Between her highly successful eponymous 2006 debut album and its followup The Sea, Corinne Bailey Rae experienced the loss of her husband, who died of an overdose in 2008.   “Are You Here,” the first song on The Sea, comes face to face with her grief and then the singer begins to move on with the surprisingly rocking “The Blackest Lily” (featuring the Roots’ ?uestlove on drums).   Although there’s a melancholy thread winding through the songs, The Sea sounds like Corinne Bailey Rae is ready to take her music to a new level.

MP3: “The Blackest Lily’ by Corinne Bailey Rae

Sade also took a break between albums – in her case, it was about 10 years.  Soldier Of Love is less a comeback than a continuation, as the Nigerian-born singer picks up right where she left off.  Listening to Sade conjures a lazy afternoon on a sunny tropical beach, and the singer spins her slow-burning sensuality on standout tunes like “The Moon and the Sky” and “Morning Bird.”  Her songs often convey a feeling of longing and a hint of mystery, all wrapped in arrangements smoother than silk lingerie.

MP3: “Morning Bird” by Sade

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30 Days Out Interview: Steve Christensen, “Townes” engineer

Posted in Uncategorized with tags , , , , , , , , , , , , , , on August 13, 2009 by 30daysout


Last week my band, Orange Is In, was recording drums for our latest project at Rogers Recording in Houston when I stumbled upon some cool information about our engineer Steve Christensen. Steve has worked with Destiny’s Child, Jermaine Dupri, Ray Wylie Hubbard and countless others who have passed through Houston’s legendary Sugar Hill Studios. He also worked on our first two records and is not only a great engineer, but also a great guy.

During a break, we decided to go to Antone’s Famous Po’ Boys to pick up a sandwich. If you’re ever in Houston, I suggest you get the “Original.” It’s filledtownes300 with salami, ham and lots of relish, but I digress. Anyway, we’re talking and Steve proceeds to tell me that he worked on Steve Earle’s latest and greatest disc, Townes. Pleasantly surprised, I asked him if he would answer a few questions about his whirlwind trip to the Big Apple and the making of, in my opinion, the best album of the year.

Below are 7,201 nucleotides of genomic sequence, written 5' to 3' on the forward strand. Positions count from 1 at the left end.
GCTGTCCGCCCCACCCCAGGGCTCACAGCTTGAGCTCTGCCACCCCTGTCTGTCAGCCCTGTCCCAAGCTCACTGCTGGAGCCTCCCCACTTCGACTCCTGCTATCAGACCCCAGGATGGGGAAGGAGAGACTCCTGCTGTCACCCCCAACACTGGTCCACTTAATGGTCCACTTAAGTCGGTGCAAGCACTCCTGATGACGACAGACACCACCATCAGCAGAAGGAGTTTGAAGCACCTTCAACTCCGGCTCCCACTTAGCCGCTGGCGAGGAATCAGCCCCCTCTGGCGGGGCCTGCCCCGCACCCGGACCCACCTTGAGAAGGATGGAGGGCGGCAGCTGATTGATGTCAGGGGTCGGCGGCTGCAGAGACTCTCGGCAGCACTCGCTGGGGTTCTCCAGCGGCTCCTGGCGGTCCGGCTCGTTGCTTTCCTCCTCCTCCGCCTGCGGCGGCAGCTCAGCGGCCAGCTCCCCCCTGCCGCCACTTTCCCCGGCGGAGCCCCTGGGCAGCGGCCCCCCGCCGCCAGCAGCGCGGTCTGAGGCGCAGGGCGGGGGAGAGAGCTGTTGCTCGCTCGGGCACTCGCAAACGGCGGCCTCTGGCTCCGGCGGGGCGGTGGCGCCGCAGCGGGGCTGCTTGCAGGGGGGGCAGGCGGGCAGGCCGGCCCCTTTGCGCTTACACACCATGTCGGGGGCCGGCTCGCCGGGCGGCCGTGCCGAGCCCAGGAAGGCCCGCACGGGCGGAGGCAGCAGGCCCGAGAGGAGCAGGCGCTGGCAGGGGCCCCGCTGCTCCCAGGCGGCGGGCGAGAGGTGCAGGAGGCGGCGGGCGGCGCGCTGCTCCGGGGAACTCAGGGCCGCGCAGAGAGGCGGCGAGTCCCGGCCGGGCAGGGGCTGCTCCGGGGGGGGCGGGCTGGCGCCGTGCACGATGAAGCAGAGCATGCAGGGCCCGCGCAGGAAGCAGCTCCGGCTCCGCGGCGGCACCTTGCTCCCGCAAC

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Review: “Townes,” Steve Earle

Posted in Uncategorized with tags , , , , , , on July 8, 2009 by 30daysout


Ever since he broke onto the scene in mid-1980s with Guitar Town and his brand rockin’ country, Steve Earle has always been misunderstood by Nashville, but not by me. To me, he’s always been great.  On his latest CD, Townes, he honors the man he calls the “best songwriter to ever walk the earth,” Townes Van Zandt, with a performance that is as good as it gets.

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Live: Steve Earle and Allison Moorer, Houston

Posted in Review with tags , on April 25, 2008 by 30daysout

“I grew up around here,” said Steve Earle, as he began a mellow in-store performance April 24 at Houston’s Cactus Music.  He launched into a long story about hangin’ with Texas songwriting legend Townes Van Zandt, then picked through on Van Zandt’s “Blue Highway,” which in turn segued into Earle’s own “Fort Worth Blues.” 

Earle then beckoned a honey-haired lady to the stage, and Allison Moorer suddenly stole the show.  She lent ethereal harmony to  Steve’s “City Of Immigrants” off his latest Washington Square Serenade, then took a few solo spots.  She killed on Jessi Colter’s “I’m Looking For Blue Eyes,” which closes Mockingbird, her excellent new album of (mostly) cover songs.

“Grandpa” Steve then came back onstage, but it was too late — his wife won all of our hearts.  If you missed ’em at Cactus, catch them Friday night (April 25) at the Verizon Wireless Theater in Houston, or down the road through July.

MP3: Days Aren’t Long Enough by Steve Earle w/Allison Moorer

Steve Earle official website

Allison Moorer official website